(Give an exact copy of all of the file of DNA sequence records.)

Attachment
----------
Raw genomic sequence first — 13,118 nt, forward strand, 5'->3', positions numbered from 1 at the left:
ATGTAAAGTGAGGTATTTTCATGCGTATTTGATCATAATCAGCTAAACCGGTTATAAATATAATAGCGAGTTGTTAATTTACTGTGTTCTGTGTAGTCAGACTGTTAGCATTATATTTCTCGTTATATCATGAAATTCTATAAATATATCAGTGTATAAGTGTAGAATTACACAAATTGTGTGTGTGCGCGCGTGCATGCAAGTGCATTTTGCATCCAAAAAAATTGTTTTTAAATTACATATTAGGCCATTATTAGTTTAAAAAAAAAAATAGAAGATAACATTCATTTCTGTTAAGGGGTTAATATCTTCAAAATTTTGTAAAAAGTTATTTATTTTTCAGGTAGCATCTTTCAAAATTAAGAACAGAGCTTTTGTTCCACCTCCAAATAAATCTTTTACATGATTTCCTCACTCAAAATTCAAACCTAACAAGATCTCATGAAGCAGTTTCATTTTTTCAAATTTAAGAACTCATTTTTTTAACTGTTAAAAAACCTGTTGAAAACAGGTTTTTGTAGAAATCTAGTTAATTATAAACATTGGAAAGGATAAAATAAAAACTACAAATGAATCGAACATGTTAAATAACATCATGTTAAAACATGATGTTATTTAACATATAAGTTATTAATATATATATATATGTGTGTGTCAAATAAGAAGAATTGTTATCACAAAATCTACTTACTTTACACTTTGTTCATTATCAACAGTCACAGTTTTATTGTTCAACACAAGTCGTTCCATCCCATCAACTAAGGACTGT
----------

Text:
Raw genomic sequence first — 13,118 nt, forward strand, 5'->3', positions numbered from 1 at the left:
ATGTAAAGTGAGGTATTTTCATGCGTATTTGATCATAATCAGCTAAACCGGTTATAAATATAATAGCGAGTTGTTAATTTACTGTGTTCTGTGTAGTCAGACTGTTAGCATTATATTTCTCGTTATATCATGAAATTCTATAAATATATCAGTGTATAAGTGTAGAATTACACAAATTGTGTGTGTGCGCGCGTGCATGCAAGTGCATTTTGCATCCAAAAAAATTGTTTTTAAATTACATATTAGGCCATTATTAGTTTAAAAAAAAAAATAGAAGATAACATTCATTTCTGTTAAGGGGTTAATATCTTCAAAATTTTGTAAAAAGTTATTTATTTTTCAGGTAGCATCTTTCAAAATTAAGAACAGAGCTTTTGTTCCACCTCCAAATAAATCTTTTACATGATTTCCTCACTCAAAATTCAAACCTAACAAGATCTCATGAAGCAGTTTCATTTTTTCAAATTTAAGAACTCATTTTTTTAACTGTTAAAAAACCTGTTGAAAACAGGTTTTTGTAGAAATCTAGTTAATTATAAACATTGGAAAGGATAAAATAAAAACTACAAATGAATCGAACATGTTAAATAACATCATGTTAAAACATGATGTTATTTAACATATAAGTTATTAATATATATATATATGTGTGTGTCAAATAAGAAGAATTGTTATCACAAAATCTACTTACTTTACACTTTGTTCATTATCAACAGTCACAGTTTTATTGTTCAACACAAGTCGTTCCATCCCATCAACTAAGGACTGT